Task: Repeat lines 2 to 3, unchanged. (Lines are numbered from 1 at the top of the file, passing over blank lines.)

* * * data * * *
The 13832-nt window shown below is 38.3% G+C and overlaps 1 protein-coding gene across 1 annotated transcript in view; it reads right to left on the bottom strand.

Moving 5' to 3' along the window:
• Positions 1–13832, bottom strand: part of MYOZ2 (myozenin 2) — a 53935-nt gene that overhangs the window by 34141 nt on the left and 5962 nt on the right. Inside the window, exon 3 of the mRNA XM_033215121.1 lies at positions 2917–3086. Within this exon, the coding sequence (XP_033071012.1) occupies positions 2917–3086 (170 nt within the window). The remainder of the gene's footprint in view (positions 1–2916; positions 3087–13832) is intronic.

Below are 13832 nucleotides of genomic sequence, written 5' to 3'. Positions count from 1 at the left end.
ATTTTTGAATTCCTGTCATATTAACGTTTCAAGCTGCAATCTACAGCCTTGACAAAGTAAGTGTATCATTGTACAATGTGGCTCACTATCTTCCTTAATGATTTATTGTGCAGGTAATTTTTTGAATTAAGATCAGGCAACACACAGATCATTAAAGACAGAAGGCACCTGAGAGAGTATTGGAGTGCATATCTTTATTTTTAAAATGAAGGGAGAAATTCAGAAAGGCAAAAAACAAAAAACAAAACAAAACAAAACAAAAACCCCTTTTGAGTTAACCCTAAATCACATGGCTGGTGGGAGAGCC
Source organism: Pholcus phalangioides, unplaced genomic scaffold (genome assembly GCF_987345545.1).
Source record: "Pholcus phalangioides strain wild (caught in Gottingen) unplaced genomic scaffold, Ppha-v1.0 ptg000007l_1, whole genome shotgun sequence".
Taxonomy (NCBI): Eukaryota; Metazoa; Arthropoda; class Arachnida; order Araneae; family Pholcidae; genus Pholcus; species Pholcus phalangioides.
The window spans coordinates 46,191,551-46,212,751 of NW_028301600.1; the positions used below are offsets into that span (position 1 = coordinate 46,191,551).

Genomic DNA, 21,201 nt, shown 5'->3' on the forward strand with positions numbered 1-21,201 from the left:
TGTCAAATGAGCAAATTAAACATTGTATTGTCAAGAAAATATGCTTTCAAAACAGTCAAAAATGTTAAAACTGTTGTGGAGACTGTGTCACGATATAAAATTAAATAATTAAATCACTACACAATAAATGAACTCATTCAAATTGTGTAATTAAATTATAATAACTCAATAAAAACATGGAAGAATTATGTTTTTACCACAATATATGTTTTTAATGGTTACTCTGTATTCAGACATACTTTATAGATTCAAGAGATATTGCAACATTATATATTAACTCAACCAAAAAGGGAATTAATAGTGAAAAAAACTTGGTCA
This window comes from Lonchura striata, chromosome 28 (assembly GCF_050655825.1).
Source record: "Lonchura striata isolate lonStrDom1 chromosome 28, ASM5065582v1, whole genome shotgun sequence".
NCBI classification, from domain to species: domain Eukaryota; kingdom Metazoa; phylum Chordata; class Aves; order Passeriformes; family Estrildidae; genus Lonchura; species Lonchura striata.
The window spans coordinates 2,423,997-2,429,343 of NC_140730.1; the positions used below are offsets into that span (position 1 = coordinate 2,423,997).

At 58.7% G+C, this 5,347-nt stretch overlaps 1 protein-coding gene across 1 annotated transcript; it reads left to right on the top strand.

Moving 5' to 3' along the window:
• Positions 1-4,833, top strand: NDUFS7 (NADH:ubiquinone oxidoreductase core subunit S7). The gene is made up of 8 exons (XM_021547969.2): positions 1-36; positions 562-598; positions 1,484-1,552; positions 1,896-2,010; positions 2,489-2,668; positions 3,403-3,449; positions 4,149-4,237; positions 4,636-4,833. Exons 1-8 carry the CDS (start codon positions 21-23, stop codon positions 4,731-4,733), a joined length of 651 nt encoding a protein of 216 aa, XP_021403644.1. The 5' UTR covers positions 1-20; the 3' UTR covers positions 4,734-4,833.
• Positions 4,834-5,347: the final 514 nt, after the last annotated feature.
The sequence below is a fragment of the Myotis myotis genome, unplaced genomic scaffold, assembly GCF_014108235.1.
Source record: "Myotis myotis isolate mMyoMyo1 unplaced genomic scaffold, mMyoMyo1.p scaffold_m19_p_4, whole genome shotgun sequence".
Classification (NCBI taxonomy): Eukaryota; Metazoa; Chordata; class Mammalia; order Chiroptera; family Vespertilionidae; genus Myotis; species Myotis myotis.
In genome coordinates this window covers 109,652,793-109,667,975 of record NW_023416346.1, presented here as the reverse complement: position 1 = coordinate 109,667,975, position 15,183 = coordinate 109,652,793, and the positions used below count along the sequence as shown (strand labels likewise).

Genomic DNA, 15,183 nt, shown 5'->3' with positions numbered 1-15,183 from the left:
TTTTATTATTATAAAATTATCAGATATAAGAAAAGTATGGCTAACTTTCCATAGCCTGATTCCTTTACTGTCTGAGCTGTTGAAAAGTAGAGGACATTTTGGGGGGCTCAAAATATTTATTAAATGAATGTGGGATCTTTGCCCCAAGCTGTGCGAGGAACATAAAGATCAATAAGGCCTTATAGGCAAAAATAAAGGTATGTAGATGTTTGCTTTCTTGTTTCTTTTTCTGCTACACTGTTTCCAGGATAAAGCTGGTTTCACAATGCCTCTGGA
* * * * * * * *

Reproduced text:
Moving 5' to 3' along the window:
• Positions 1–13832, bottom strand: part of MYOZ2 (myozenin 2) — a 53935-nt gene that overhangs the window by 34141 nt on the left and 5962 nt on the right. Inside the window, exon 3 of the mRNA XM_033215121.1 lies at positions 2917–3086. Within this exon, the coding sequence (XP_033071012.1) occupies positions 2917–3086 (170 nt within the window). The remainder of the gene's footprint in view (positions 1–2916; positions 3087–13832) is intronic.